Given the tight margins in beef farming, it has never been more important to ensure all animals are putting on weight if you are incurring costs feeding them.
There have been some new ventures down the dairy beef route, and these weanlings need minding over the next few months to make sure they hit target weights.
Keeping these animals for long store periods will rise costs and reduce your margin. Dairy beef weanling bulls should be coming in at around 250kg, with heifers at 225kg.
Aiming for a 100 day winter and a target weight gain of .7kg/day, animals should be turning back out at 300-320kg next spring. The importance of maximising grass in the diet of these animals cannot be over emphasised.
Supplementing with concentrates will erode into the small margin that there is in finishing these animals. Putting plans in place now for getting these weanlings out next spring is important, and unless you have fields closed off at this stage, early turnout won’t be taking place on your farm in 2023.
Make sure that all dosing is up-to-date for fluke and worms. If there have been pneumonia issues in the past, then vaccination should be looked at – ideally before housing, but it’s not too late if already housed.
These weanlings should be fed the best quality silage on the farm, along with a 14% protein ration with good ingredients like barley, maize distillers or beet pulp. They should be fed 2kg/head/day for the next two months.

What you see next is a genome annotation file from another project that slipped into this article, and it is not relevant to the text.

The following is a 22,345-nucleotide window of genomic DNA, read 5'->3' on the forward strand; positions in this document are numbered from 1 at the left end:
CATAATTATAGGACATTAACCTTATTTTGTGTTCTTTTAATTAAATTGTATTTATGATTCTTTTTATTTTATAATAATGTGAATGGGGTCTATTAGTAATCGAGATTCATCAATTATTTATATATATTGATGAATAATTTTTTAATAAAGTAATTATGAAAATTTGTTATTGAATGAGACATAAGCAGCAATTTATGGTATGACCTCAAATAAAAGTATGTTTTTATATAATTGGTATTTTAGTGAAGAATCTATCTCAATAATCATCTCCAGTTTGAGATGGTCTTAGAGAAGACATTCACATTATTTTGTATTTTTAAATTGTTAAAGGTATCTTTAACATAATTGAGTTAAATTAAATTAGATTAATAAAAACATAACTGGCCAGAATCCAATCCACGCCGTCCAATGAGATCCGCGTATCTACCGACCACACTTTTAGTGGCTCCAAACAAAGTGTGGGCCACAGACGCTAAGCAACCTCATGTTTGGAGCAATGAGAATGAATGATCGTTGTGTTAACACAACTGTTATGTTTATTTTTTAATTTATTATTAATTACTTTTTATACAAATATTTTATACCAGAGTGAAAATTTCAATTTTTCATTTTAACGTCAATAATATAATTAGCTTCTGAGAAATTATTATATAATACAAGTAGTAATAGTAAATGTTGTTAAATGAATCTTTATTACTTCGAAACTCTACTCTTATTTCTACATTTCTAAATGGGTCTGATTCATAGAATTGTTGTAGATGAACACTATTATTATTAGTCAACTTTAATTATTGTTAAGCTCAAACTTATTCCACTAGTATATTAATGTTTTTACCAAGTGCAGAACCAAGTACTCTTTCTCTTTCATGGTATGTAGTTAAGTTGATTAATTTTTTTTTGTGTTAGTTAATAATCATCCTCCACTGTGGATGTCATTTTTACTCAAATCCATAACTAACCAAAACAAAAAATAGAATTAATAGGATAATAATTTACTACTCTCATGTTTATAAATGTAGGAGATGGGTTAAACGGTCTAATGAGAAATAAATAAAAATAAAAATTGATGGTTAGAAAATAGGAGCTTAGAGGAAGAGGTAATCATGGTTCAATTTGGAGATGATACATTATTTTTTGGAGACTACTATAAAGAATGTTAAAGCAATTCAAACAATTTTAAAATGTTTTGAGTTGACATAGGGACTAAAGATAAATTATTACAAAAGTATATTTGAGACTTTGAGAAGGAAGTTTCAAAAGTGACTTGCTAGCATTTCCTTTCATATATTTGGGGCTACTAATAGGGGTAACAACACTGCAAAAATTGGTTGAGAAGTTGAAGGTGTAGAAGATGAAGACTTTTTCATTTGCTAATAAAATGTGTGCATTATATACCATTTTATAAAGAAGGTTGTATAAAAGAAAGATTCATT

Meal is expensive but below target weight gain and stunted animals are a lot more expensive in the long run.
Aim to reduce meal feeding in late January in advance of turnout in February/March to achieve some compensatory growth. Make sure they have adequate space to lie and feed.
Early supplementation of minerals to spring calving suckler cows helps avoid any issues around calving. If feeding powder minerals make sure all cows have access to feed space.
Feeding half rate twice a day can ensure that all cows are getting enough. A pre-calving mineral should have trace elements of 0% calcium and roughly; 4% phosphorus, 13% sodium and 17% magnesium.
It should also have all the major trace elements including Vitamin E. Dry cow minerals should be fed for 6-8 weeks out from calving, so late January calving cows should be supplemented from now on.
Boluses are an equally good way of getting minerals into cows. Just make sure heavy cows are being dosed accordingly, some cows may need two boluses to cover them.
Tullamore Farm will hold a sustainability open day on Thursday 24 November from 11am-1pm. We will discuss areas like the winter feeding plan on Tullamore Farm, the winter health plan and what dosing is being carried out.
We’ll look at this year’s silage quality results and go through weight performance on the farm. We will also discuss how the red clover and multispecies swards are performing and there will be a hedge planting demonstration by Siobhán Walsh. You can register for the event at www.ifj.ie/footprints.